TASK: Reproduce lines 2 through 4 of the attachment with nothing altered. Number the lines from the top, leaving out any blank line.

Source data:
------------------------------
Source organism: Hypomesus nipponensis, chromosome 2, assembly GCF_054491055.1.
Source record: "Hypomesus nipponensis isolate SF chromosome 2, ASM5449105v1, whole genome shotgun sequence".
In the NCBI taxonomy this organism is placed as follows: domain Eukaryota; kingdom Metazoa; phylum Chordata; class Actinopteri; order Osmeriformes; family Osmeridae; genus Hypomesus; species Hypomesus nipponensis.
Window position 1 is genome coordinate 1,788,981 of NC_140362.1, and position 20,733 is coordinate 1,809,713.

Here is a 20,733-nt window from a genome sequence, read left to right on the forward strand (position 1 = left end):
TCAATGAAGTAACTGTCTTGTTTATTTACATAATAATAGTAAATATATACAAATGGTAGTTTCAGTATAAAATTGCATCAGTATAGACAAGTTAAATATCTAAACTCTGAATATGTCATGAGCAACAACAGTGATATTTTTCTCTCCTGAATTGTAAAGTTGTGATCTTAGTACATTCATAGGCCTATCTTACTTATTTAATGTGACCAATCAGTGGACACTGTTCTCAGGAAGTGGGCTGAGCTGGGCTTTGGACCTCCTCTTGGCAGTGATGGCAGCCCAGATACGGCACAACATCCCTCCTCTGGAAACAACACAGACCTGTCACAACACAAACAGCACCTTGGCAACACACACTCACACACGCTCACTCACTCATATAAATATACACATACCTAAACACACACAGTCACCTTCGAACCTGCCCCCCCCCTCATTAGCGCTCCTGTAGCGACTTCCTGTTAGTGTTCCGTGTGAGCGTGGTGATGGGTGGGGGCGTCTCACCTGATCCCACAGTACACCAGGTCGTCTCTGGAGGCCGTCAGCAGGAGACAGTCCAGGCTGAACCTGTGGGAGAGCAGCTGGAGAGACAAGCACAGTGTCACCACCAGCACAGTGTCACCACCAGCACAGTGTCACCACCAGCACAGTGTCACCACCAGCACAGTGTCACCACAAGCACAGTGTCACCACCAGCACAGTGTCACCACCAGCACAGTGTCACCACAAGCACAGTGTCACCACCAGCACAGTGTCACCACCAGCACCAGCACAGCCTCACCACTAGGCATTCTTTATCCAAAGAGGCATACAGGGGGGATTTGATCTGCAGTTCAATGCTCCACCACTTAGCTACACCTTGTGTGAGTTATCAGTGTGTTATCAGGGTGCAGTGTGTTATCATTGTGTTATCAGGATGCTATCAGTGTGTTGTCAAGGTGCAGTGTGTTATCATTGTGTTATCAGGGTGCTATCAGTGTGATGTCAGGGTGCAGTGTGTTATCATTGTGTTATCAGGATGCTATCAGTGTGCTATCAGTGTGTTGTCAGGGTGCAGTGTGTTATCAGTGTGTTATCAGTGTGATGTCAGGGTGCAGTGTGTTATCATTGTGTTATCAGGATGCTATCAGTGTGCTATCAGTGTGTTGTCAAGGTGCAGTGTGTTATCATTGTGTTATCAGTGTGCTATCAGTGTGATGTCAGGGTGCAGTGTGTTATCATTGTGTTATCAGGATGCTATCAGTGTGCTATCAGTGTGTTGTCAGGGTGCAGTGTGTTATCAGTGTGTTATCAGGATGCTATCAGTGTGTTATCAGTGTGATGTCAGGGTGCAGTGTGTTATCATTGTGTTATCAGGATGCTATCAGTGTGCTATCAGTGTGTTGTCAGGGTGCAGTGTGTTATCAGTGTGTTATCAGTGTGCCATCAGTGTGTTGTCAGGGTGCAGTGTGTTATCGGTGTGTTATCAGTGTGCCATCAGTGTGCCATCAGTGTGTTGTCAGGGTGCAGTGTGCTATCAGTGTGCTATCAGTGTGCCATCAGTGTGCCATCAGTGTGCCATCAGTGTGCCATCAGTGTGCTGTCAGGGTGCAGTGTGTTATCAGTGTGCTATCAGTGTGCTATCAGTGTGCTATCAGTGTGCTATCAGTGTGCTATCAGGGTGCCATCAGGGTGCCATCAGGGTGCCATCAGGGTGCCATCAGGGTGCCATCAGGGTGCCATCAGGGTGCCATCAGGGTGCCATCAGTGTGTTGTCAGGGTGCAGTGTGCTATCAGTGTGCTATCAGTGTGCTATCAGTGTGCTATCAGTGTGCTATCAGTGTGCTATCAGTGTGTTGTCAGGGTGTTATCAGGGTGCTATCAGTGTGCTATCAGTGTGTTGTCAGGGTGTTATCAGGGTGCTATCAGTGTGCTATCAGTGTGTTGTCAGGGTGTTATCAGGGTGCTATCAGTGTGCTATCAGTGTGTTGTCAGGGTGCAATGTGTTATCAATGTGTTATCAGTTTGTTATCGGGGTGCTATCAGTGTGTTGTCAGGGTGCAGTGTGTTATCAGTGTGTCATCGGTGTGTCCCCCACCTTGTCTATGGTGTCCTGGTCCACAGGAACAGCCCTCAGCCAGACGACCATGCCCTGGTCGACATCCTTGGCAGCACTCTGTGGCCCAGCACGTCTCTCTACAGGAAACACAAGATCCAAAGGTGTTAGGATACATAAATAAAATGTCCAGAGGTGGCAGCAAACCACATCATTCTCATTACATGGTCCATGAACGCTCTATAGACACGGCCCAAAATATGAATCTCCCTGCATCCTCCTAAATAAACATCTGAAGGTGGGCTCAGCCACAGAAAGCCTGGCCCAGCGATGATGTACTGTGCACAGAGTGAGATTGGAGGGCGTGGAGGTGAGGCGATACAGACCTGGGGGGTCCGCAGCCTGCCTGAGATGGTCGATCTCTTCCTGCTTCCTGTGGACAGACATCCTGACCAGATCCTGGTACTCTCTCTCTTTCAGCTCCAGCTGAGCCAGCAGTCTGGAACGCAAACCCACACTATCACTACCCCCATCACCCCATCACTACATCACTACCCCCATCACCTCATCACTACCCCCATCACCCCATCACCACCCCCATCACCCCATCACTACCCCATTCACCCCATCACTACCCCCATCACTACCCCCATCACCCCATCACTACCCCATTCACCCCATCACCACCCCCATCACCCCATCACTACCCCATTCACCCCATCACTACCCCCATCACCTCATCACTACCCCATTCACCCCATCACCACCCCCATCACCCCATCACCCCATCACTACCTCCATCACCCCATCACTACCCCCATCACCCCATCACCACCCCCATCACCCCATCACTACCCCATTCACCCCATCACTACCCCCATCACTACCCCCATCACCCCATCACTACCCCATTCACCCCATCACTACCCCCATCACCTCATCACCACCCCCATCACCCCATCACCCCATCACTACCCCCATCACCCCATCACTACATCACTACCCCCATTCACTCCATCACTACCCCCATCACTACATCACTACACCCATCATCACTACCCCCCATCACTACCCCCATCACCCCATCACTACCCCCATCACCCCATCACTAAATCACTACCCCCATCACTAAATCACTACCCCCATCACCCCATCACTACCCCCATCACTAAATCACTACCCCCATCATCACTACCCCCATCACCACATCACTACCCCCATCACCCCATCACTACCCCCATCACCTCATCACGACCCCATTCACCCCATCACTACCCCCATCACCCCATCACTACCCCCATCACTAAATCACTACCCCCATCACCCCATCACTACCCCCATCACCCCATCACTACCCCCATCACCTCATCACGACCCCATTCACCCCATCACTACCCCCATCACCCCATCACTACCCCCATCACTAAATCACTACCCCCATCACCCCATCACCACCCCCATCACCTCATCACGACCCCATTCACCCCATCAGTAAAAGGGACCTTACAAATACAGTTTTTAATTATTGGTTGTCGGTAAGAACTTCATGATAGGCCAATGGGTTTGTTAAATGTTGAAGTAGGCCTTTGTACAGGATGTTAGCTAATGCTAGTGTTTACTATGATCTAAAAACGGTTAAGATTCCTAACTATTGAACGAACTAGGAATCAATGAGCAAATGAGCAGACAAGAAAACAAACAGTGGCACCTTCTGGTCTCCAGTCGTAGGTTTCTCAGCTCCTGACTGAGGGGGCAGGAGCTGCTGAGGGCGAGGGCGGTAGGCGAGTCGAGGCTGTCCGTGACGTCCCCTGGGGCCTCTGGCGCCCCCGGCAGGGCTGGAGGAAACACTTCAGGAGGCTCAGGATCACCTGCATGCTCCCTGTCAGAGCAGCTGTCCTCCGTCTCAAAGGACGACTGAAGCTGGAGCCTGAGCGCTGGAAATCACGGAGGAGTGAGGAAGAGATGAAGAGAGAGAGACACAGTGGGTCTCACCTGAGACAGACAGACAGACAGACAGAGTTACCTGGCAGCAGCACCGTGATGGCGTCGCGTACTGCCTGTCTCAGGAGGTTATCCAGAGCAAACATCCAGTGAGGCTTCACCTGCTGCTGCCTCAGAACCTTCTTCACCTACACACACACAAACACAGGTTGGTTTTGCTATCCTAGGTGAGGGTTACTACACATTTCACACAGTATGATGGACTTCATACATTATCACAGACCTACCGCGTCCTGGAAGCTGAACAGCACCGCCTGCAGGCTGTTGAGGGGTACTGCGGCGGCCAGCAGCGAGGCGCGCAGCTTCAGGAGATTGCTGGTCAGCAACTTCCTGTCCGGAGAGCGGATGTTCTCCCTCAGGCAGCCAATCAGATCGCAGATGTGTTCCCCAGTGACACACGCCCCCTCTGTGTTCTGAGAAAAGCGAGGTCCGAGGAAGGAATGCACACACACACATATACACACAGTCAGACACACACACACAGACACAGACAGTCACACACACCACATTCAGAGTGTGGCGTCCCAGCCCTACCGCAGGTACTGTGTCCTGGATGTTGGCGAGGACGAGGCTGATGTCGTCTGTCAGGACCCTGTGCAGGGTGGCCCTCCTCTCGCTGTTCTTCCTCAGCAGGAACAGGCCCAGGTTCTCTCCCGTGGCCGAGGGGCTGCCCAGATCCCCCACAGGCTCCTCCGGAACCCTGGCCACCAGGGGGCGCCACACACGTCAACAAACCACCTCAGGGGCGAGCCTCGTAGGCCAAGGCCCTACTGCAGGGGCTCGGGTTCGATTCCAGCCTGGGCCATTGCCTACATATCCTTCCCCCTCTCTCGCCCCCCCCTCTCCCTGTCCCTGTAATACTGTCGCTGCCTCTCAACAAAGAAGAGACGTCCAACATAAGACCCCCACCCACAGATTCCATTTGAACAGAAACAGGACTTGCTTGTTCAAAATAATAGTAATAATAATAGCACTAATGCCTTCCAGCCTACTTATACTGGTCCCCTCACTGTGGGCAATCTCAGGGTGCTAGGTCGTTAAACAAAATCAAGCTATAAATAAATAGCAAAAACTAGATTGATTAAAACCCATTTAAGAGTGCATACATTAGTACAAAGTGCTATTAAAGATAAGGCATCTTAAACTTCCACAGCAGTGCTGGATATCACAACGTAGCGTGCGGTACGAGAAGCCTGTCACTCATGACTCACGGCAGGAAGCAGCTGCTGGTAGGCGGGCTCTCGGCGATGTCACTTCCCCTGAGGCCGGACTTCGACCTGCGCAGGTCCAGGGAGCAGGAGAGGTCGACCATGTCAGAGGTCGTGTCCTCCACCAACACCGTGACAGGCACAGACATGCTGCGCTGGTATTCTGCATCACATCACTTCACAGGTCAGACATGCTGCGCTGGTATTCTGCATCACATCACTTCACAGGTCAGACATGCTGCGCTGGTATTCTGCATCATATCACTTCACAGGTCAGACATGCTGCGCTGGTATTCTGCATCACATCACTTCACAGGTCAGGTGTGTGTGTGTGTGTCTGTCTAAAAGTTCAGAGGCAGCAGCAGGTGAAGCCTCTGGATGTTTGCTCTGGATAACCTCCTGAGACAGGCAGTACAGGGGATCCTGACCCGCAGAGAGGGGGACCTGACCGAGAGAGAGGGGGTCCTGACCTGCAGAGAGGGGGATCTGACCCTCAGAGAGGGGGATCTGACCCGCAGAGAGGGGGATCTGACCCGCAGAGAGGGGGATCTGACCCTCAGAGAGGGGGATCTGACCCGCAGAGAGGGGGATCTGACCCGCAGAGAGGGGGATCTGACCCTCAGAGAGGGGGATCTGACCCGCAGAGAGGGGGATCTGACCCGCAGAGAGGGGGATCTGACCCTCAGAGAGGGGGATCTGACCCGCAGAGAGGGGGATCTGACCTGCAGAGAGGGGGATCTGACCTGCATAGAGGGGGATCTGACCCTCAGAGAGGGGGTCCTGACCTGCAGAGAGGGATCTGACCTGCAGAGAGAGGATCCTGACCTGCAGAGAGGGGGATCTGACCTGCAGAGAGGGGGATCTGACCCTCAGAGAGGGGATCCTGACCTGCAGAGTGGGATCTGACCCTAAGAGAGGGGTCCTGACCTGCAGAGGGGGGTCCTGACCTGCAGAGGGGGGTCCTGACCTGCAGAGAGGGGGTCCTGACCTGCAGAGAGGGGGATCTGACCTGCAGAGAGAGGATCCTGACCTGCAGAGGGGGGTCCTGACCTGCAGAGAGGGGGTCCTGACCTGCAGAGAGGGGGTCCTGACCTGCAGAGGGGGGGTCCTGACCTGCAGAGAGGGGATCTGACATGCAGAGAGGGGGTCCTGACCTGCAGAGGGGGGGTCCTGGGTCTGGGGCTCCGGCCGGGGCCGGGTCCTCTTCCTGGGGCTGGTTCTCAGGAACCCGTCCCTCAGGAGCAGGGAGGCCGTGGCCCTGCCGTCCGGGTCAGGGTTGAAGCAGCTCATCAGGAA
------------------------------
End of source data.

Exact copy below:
Source record: "Hypomesus nipponensis isolate SF chromosome 2, ASM5449105v1, whole genome shotgun sequence".
In the NCBI taxonomy this organism is placed as follows: domain Eukaryota; kingdom Metazoa; phylum Chordata; class Actinopteri; order Osmeriformes; family Osmeridae; genus Hypomesus; species Hypomesus nipponensis.
Window position 1 is genome coordinate 1,788,981 of NC_140362.1, and position 20,733 is coordinate 1,809,713.